Sunday, April 1, 2012

Ethiopian Airlines to acquire 15 new aircraft

Ethiopian Airlines Boeing 787 Dreamliner
The Ethiopian Airlines is to acquire 15 new aircraft from Boeing and Bombardier this year.

In an exclusive interview with The Reporter, Tewolde Gebremariam, Ethiopian CEO, said the airline would acquire four Boeing787 Dreamliner jetliners, four Boeing737-800, five BombardierQ400 and two Boeing777 freighters. Ethiopian placed ten firm orders for Dreamliner aircraft valued at 1.5 billion dollars in 2005. The aircraft were supposed to be delivered to Ethiopian in 2008-2010. Boeing has been compensating Ethiopian for the costs the airline incurred due to the delay in delivery. Now executives of Boeing say they would deliver the first two Dreamlinners in July or August. “They are saying they would delivery in July or August. They did not decide,” Tewolde said.

Despite the escalating fuel price that created a havoc in the global airline industry Ethiopian is still making a profit. “The fuel price hike is affecting our profitability. But still we are profitable. Of course, the profit will be less but we will make profit. We are acquiring all these new aircraft because we still have a strong financial status. If you do not have a strong financial position, financiers will not give you loans. Ethiopian still has a strong financial position. That is why it is able to acquire all these aircraft. Our financiers rely on us because they know that we have a strong financial status. They know that we are strong so they trust us,” Tewolde said.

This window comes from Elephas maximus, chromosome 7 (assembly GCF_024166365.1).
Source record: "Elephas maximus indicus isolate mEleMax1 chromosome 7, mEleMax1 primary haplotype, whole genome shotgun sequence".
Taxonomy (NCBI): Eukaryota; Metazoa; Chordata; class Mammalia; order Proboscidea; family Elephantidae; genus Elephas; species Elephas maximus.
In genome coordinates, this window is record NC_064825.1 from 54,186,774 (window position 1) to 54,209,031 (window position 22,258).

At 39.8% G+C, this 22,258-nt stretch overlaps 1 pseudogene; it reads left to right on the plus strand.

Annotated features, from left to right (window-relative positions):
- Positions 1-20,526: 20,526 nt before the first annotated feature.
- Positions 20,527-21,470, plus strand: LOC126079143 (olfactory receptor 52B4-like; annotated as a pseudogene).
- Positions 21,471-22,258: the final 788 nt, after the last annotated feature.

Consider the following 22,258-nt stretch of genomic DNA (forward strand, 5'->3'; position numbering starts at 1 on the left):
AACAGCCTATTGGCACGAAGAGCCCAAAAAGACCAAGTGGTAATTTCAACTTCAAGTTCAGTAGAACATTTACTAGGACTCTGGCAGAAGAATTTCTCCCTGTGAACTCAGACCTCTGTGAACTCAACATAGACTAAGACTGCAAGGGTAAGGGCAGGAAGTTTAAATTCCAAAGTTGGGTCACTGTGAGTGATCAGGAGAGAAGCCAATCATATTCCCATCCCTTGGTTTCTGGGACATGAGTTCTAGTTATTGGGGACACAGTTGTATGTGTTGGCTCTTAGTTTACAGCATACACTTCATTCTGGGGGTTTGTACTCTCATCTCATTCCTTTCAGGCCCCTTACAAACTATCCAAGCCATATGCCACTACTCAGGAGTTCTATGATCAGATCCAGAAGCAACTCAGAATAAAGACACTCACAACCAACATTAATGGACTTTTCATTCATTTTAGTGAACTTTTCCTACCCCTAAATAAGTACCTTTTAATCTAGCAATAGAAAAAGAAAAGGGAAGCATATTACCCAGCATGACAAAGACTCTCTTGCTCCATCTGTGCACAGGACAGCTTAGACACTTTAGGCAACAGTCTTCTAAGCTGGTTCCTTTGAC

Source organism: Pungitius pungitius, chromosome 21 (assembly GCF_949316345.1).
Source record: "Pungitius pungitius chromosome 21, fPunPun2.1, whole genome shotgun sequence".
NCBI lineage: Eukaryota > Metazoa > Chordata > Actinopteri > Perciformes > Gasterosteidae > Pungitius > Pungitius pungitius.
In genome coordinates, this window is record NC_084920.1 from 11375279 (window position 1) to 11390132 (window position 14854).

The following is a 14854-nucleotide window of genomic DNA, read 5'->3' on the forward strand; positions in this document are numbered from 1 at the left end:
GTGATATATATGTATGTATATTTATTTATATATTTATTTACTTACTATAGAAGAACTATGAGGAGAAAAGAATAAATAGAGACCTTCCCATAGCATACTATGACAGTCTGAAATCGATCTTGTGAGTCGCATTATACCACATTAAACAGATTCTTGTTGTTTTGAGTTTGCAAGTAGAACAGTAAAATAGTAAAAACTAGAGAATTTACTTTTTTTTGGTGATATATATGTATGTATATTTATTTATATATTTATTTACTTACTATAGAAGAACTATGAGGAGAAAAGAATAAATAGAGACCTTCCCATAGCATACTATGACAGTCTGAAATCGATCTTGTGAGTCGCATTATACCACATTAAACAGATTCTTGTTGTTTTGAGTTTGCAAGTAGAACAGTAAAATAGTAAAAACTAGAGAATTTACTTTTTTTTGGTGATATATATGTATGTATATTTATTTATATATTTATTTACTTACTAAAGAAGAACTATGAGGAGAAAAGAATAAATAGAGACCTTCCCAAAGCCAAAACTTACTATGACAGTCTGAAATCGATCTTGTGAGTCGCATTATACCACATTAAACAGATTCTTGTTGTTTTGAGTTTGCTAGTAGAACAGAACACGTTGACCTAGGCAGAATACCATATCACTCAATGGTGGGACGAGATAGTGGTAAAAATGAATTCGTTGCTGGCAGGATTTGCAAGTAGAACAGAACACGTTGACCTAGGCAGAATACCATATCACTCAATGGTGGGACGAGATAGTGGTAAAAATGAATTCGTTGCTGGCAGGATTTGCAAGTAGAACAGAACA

Ethiopian has 48 aircraft comprising Boeing767, 757, 737, 747, MD11, and Q400. Ethiopian ordered 12Airbus A350.
Ethiopian Airlines Boeing 777 (
In related news Ethiopian has bought a Bombardier Q400 simulator at a cost of 15 million dollars from the Canadian aircraft manufacturer. Tewolde said Ethiopian made several agreements with Bombardier. “We agreed to be Bombardier parts distributor in Africa. We agreed to be a certified Bombardier MRO (maintenance repair and overhaul) center. There are Q400, 300,200 and 100 aircraft. We will repair these aircraft. We will also train pilots on these aircraft,” Tewolde said.

The CEO denied the report that claims that his management was compelling its employees to contribute to the airline and work on day-offs as part of the management’s cost reduction strategy. “We did not force anyone. It is the employees by themselves who are working on their day-off without overtime payment. The pilots and the flight attendants contribute one dollar from their per diem. This has been done on their own initiative. We did not impose anything on them.”

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